The rabies virus is defined as a ‘zoonotic’ disease which means that it is transmitted from animals to humans and is most commonly associated with dogs. This is largely due to the fact that in approximately 99% of all logged human rabies cases, the disease is “transmitted via dogs” which the sufferer has come into contact with through living in areas that are considered particularly high risk as they are exposed to the ‘canine-rabies endemic’ (WHO, 2018). It is estimated that “on average, 60 000 people die from rabies annually, and more than 15 million people receive post-exposure prophylaxis every year” (WHO, 2018).
Generally, the rabies virus is contracted through wounds inflicted by a rabid animal, whether it is through a scratch or something that breaks the surface of the skin, or through a bite from an infected animal. Once a person has been contaminated, the virus begins to replicate in the affected area, and makes its way to the central nervous system. When this occurs, the virus then manifests itself in clinical symptoms such as encephalitis and meningoencephalitis which are two forms of acute inflammation of the brain. Other physical symptoms include heart problems, issues with breathing and swallowing as the body’s ability to regulate breathing is also compromised. The incubation period for the virus can range anywhere between two to three months, however death can occur within two weeks of the manifestation of the clinical symptoms if immediate and intensive medical treatment does not occur.
Since December 2017 there have been five documented and confirmed cases of human rabies in South Africa (NICD, March 2018) with the cases recorded in Mpumalanga, Limpopo, the Eastern Cape, Kwa-Zulu Natal as well as the Free State. Half of the cases involved a direct exposure to rabid dogs resulting in two child fatalities in Kwa-Zulu Natal, and with two further cases associated with cats and a third case of clinically diagnosed rabies and a subsequent fatality, was also linked with an exposure to a potentially rabid domesticated cat. With the recent outbreak in South Africa and a rise in the number of cases in Kwa-Zulu Natal particularly in Empangeni and Richards’s Bay, the local authorities have had to ramp up preventative methods in order to minimise the spread of the disease. According to Khaye Nkwanyana, the departmental spokesman; “The department has been on a massive vaccination programme since October last year which began in Ndwedwe‚ Durban‚ and has proceeded to both the south and north coasts of the province‚ especially in rural areas. Our state vets are hard at work in this regard.”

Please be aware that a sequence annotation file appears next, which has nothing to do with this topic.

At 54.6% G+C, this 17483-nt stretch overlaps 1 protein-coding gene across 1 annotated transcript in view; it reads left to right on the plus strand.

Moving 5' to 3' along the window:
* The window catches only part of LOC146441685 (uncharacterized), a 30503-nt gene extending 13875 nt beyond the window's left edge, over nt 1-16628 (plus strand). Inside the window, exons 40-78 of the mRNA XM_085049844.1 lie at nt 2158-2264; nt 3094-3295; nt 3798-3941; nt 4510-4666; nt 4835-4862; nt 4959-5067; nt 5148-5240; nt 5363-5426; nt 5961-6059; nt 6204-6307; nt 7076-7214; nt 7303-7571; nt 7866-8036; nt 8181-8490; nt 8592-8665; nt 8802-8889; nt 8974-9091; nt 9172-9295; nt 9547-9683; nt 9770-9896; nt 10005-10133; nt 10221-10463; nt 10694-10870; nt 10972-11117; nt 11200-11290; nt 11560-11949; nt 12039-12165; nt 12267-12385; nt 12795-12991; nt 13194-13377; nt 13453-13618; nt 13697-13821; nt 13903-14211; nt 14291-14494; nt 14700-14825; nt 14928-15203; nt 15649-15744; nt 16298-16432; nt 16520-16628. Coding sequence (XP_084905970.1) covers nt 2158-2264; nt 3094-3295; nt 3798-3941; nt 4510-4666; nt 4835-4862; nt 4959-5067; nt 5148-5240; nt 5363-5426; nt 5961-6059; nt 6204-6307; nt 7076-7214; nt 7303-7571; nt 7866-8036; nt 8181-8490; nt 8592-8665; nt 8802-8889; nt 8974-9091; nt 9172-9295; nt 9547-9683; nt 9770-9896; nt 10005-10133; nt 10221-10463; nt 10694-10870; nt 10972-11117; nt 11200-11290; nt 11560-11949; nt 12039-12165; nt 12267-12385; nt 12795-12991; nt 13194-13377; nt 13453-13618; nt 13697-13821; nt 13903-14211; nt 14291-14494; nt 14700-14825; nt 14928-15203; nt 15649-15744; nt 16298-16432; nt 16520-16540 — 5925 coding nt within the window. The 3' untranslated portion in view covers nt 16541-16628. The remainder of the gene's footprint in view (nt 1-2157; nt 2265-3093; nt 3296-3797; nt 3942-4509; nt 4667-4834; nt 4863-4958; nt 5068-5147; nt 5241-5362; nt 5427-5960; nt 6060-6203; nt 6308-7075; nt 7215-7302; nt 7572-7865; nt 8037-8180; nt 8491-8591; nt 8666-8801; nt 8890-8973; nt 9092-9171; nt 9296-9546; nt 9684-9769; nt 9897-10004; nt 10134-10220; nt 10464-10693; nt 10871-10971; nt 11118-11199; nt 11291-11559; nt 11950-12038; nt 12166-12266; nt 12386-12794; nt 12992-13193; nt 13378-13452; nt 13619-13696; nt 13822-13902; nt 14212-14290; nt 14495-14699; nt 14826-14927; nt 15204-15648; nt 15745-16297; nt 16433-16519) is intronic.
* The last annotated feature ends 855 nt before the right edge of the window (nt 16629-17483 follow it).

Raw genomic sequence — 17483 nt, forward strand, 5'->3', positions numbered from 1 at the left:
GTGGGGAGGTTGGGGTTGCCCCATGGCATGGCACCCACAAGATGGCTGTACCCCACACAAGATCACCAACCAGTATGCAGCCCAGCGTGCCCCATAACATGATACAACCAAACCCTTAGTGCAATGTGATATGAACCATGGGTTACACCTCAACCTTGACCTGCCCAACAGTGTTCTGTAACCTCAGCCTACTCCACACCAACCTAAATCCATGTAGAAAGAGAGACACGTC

It is the department’s recommendation that in the case of a dog or a cat bite, immediate medical attention be sought out in order to ensure that the risk of contracting rabies is diminished. By law, in South Africa all domestic animals have to be vaccinated for rabies. It is essential that all pet owners adhere to this, as getting your animals vaccinated is the best and first line of defence.